Welcome to the April issue of Computer Communications Review, our community’s quarterly newsletter. Or maybe workshop?
Many may not realize it but CCR is actually operating like a workshop with quarterly deadlines. Every quarter we receive 40-60 submissions that are being reviewed by a collective of more than 100 reviewers, and handled by our 12 member editorial board, to which I would like to welcome Alberto Dainotti, from CAIDA. Out of all submissions, some technical papers are published in the running issue, while others are being given feedback for further improvement and get re-evaluated for a later issue. I cannot thank enough the hard working editorial board that, quarter on quarter, handle their allocated papers, targeting to provide the best possible feedback.
The editorial papers are not being peer reviewed, but solely reviewed by me. Editorial papers fall into two categories: i) position papers, or ii) workshop reports. My task is to ensure that the positions are clearly expressed and possibly identify cases where positions are being presented through technical arguments, in which case I may engage someone from the editorial board or redirect the paper to the technical track. Fundamentally, CCR is a vehicle to bring our community together and expose interesting, novel ideas as early as possible. And I believe we do achieve this.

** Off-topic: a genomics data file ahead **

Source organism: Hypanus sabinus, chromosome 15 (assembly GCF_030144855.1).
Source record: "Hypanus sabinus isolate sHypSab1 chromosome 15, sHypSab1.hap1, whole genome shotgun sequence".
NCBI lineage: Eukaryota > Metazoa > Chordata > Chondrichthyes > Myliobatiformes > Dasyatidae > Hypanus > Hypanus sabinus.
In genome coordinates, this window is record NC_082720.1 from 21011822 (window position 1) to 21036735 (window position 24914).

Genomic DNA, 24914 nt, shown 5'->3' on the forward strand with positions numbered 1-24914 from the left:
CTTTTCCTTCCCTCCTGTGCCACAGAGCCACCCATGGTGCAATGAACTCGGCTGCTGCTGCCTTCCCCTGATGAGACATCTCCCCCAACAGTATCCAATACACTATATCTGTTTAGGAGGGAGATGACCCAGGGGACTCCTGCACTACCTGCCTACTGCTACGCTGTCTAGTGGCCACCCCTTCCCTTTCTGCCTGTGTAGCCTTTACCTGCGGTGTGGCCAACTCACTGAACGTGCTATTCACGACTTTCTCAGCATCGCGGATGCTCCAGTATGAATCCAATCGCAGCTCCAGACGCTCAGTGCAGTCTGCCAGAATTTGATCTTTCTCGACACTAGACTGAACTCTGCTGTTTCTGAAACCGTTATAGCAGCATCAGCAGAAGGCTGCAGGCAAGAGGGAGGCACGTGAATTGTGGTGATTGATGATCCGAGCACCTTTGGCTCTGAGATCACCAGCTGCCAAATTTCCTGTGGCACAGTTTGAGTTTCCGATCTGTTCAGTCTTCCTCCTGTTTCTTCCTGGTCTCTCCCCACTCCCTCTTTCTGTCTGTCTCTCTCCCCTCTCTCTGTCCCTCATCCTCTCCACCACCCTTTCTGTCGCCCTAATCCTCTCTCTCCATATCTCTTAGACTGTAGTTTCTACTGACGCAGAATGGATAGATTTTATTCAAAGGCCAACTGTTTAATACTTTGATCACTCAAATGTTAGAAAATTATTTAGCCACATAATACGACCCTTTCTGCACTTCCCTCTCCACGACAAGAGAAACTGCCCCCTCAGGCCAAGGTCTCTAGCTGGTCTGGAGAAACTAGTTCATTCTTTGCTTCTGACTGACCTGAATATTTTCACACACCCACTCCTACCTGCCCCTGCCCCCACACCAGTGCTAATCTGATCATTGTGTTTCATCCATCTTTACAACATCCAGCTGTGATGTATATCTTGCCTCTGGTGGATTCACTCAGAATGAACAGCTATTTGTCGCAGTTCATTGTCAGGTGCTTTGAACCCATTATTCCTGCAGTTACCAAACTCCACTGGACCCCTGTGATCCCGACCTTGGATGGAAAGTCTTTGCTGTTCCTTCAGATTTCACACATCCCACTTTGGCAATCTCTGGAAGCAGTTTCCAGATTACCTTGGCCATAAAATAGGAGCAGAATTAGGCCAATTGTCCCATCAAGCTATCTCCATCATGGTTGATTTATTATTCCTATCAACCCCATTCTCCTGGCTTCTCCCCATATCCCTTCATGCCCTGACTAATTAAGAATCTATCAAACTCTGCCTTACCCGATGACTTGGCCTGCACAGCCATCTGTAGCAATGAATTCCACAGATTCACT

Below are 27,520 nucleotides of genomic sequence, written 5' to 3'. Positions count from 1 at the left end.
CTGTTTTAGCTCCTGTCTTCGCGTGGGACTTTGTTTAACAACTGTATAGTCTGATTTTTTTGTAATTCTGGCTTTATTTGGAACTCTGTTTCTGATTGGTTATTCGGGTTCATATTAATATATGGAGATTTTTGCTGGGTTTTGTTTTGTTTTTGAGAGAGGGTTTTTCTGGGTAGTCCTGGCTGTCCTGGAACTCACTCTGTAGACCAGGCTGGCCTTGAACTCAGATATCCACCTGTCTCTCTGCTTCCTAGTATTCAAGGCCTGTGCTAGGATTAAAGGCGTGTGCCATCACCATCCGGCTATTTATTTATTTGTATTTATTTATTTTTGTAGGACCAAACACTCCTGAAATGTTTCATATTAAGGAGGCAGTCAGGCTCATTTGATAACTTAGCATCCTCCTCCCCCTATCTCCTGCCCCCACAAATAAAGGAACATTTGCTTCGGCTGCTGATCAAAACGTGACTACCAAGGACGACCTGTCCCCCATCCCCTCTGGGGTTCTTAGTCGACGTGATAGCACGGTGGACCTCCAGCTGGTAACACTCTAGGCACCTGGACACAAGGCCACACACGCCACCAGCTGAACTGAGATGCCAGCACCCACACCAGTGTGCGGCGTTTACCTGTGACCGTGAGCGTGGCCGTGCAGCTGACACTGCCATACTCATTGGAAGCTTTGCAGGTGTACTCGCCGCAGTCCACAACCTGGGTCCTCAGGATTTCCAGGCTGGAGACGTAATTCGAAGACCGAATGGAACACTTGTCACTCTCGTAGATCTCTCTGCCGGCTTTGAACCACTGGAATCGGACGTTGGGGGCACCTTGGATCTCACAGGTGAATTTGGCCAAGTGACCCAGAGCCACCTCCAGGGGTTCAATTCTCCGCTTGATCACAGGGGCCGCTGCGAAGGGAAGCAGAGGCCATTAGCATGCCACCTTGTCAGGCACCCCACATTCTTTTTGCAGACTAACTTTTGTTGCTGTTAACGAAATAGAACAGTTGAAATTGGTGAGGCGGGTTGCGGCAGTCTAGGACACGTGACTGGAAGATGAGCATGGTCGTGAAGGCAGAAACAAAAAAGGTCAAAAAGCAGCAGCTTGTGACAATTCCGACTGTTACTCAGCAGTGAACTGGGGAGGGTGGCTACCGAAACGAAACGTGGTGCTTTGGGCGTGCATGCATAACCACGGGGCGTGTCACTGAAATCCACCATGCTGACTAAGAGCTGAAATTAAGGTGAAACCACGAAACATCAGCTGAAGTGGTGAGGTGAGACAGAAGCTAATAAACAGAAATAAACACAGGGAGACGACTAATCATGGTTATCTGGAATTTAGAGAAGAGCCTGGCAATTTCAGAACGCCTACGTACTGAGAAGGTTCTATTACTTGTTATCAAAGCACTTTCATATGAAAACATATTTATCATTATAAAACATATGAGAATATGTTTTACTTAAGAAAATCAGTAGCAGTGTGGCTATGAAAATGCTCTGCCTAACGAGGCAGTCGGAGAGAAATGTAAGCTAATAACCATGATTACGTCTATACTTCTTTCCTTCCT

This issue is an example of the above process. We received 36 papers – 32 technical submissions, and 4 editorials. We accepted all editorials, and 2 of the technical papers, while 10 papers have been recommended for resubmission, with clear recommendations on the changes required. A lot of authors agree that their papers have improved in clarity and technical accuracy through the process of revise-and-resubmit.
I hope you enjoy the two technical papers, on rate adaptation in 802.11n, and multipath routing on wireless sensor networks. Three of the editorials cover workshops and community meetings: 1) the 1st named data networking community meeting, 2) the Dagstuhl seminar on distributed cloud computing, and 3) the 1st data transparency lab workshop. Meeting reports are a wonderful way of tracking the state of the art in specific areas, and learning from the findings of the organizers.
The last editorial is one of my favorite editorials so far. The authors provide a unique historical perspective on how IP address allocation has evolved since the inception of the Internet, and implications that our community has to deal with. A very interesting exposition of IP address scarcity but also a very valuable perspective on how the Internet as a whole has evolved.
This issue is also bringing a novelty. We are establishing a new column, edited by Dr. Renata Teixeira from INRIA. The column is aiming to bring successful examples of technology transfer from our community to the networking industry. The inaugural example is provided by Dr. Paul Francis, discussing Network Address Translation (NAT). Funny how NAT was first proposed in CCR, and that the non-workshop editorial of this issue also deals with IP scarcity. It is interesting to read Paul’s exposition of the events, along with his own reflections on whether what was transferred was what he actually proposed :-).
With all this, I hope you enjoy the content of this issue, as well as our second column on graduate advice. Finally, I am expecting you all at the best of CCR session of ACM Sigcomm in London – the Sigcomm session where we celebrate the best technical and the best editorial published by CCR during the past year. Dina Papagiannaki CCR Editor